Tag Archives: asperger’s

STEM Wednesday

Kaitlyn is absolutely excited to go to school on Wednesdays this nine weeks.  Or at least that is what she told me this morning.  When I asked her why, he answer was simple: “It’s STEM Wednesday, dad!”  Well, ok then.

STEMKaitlyn has always gravitated toward math and science, and that is something that Amber and I have encouraged her to do and supported her on.  There is just something about using her analytic mind and figuring out how to solve problems on a scientific level that has always appealed to her (don’t ask her to do any “common sense” problem solving.  She is not wired to excel at those kinds of problems and deems them to be inconsequential to her daily life.).

A few weeks back, Kaitlyn went out back and started collecting rocks, twigs, and grass to take to school in a large freezer bag.  She told us that she needed it for her gifted science class.  Fine by us, less for to clean up.  About a week later, we got an email from the teacher with pictures attached; the class was split into pairs and tasked with building a bird nest out of the materials they all brought in.  There was really no “set” way that they were supposed to do it, just work together to build it.  Kaitlyn really enjoyed doing that project.

Their second STEM project was to build a cup pyramid using rubber bands (and cups, of course!), and Kaitlyn got a kick out of that, too.

Which all leads to today.  Kaitlyn just couldn’t wait to see what today’s STEM project was going to be.  She seems to love the challenge of what they are assigned to do, and loves the process of completing the assignment.

It’s great that the school is exposing the kids to STEM activities at such an early age.  Challenging them, especially kids like Kaitlyn, is important.  It helps to keep them motivated and interested in going to school everyday.  From our perspective, emphasizing areas where Kaitlyn already excels only serves to enhance what we are building with her and encouraging her to do.

I can already see that this summer will probably be one where Kaitlyn and I work on several projects that are STEM-related.  I can’t wait, either.

Nervocited

Calendar Circledschoolhouse1Kaitlyn coined a new word over the weekend, and I think it perfectly embodies how she is feeling, and how I suspect a lot of students in her class and grade are feeling today.  Her new word is “nervocited,” and it is a combination of “nervous” and “excited,” and she used it to describe how she feels going into this week’s Florida Standards Assessments testing (FSA).  As parents, Amber and I use different, more colorful words for these types of tests.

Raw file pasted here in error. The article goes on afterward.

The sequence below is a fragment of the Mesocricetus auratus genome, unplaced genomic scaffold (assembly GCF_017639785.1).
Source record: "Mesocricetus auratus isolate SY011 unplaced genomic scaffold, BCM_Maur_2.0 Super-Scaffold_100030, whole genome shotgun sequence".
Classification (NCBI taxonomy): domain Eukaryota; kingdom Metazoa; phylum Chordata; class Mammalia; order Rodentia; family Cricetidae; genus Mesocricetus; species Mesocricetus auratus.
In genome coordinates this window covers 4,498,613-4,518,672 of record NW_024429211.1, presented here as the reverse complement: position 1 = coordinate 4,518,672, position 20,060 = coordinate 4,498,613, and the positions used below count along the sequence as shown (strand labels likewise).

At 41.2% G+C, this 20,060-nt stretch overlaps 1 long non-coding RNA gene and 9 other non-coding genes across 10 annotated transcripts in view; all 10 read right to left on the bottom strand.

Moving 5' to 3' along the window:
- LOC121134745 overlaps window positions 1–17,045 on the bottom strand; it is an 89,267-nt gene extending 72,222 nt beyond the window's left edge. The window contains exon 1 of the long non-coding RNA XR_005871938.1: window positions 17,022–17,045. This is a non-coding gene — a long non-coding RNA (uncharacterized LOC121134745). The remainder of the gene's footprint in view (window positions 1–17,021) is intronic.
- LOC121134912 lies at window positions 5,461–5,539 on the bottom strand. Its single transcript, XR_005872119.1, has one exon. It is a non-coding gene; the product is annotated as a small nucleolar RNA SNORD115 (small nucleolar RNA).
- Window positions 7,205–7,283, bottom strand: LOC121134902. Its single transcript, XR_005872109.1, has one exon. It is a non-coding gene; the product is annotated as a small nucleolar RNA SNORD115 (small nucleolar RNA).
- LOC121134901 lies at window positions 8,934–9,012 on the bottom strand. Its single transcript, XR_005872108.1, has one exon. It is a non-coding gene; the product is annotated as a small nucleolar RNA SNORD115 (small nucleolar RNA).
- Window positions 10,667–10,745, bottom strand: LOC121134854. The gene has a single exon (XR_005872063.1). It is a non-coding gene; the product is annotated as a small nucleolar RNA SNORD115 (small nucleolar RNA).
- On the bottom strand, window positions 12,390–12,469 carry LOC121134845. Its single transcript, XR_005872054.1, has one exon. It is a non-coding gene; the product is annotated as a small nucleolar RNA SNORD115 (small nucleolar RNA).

Throughout the entire school year, pretty much every lesson taught, every piece of homework completed, and every test taken has been with this week in mind.  And I think it is a little ridiculous.  Teachers are hamstrung from really impacting their students more than they do (they are doing the best they can while staying within the guidelines of the testing structure), and students are missing out on tremendous learning experiences (my teachers always seemed to be able to do a fine job in getting us ready for our testing times while making school fun).

As is always the case with Kaitlyn, she is really stressed about the testing.  She sets such lofty expectations for herself, and Amber and I know that she gets way too worked up about things like this.  We try to impress upon her that the most important thing is that she remain calm, and she will do great.

I don’t know if the new FSA testing will be better or worse for students and teachers than the old FCAT was, but if the buildup is any indication, it will be more unnecessary stress on students and teachers.  Since this is the first year of the testing, there is no baseline on which students will be graded, so that will be fun I’m sure (that was the case about a month ago when I last spoke to Kaitlyn’s teacher about the testing).

albert-einsteinAmber and I are ready for Kaitlyn to come home from school every night looking like the guy on the right over there, and that will be if the testing went well!  No student in third grade should have this level of stress at 8 or 9 years old; all that does is decrease the likelihood that they will continue to enjoy going to school, although I have a feeling that won’t ever be a problem for Kaitlyn.

This is going to be a tough week in our house.

 

It’s Almost Here

LIUBA week from today, April 2, is World Autism Awareness Day.  Around the world, houses, like ours, and landmarks will be bathed in blue to help raise awareness for autism.  As we have in past years, Amber and I will surely wear blue to work, and we will probably make sure Kaitlyn wears blue to school.

I have written a lot about World Autism Awareness Day in past years (here, here, here, here, and here) both happily sharing our experiences and of places that have gone blue for the day, and also of disappointment in the lack of participation by others.  Those emotions are sure to be there again next Thursday.  Capitol Building 2012

For us, autism awareness is not a one-day or one-month thing, and autism does not leave our lives on April 3.  Amber and I do everything we can to raise awareness every day, and by reading these entries, you are helping, too.  And we thank you.

The public’s collective understanding of autism and those on the spectrum, like Kaitlyn, is getting stronger and stronger.  There is still a long way to go, but each baby step brings us that much closer to understanding and acceptance.

Those on the spectrum are blessed with so many amazing attributes.  Kaitlyn is one of the most caring and compassionate people I know; she has a huge heart for everyone, and truly sees the best in everyone.  She is extremely smart and driven to succeed in school.  She has a love of the world around her, and a deep commitment to making the world a better place.  Her love of dolphins is admirable, too.  Kaitlyn does have challenges, too, and chief among them is low self-esteem and self-confidence, which Amber and I work constantly on improving in her.  She is coming to understand her Asperger’s more, and that scares her sometimes, which just crushes Amber and I.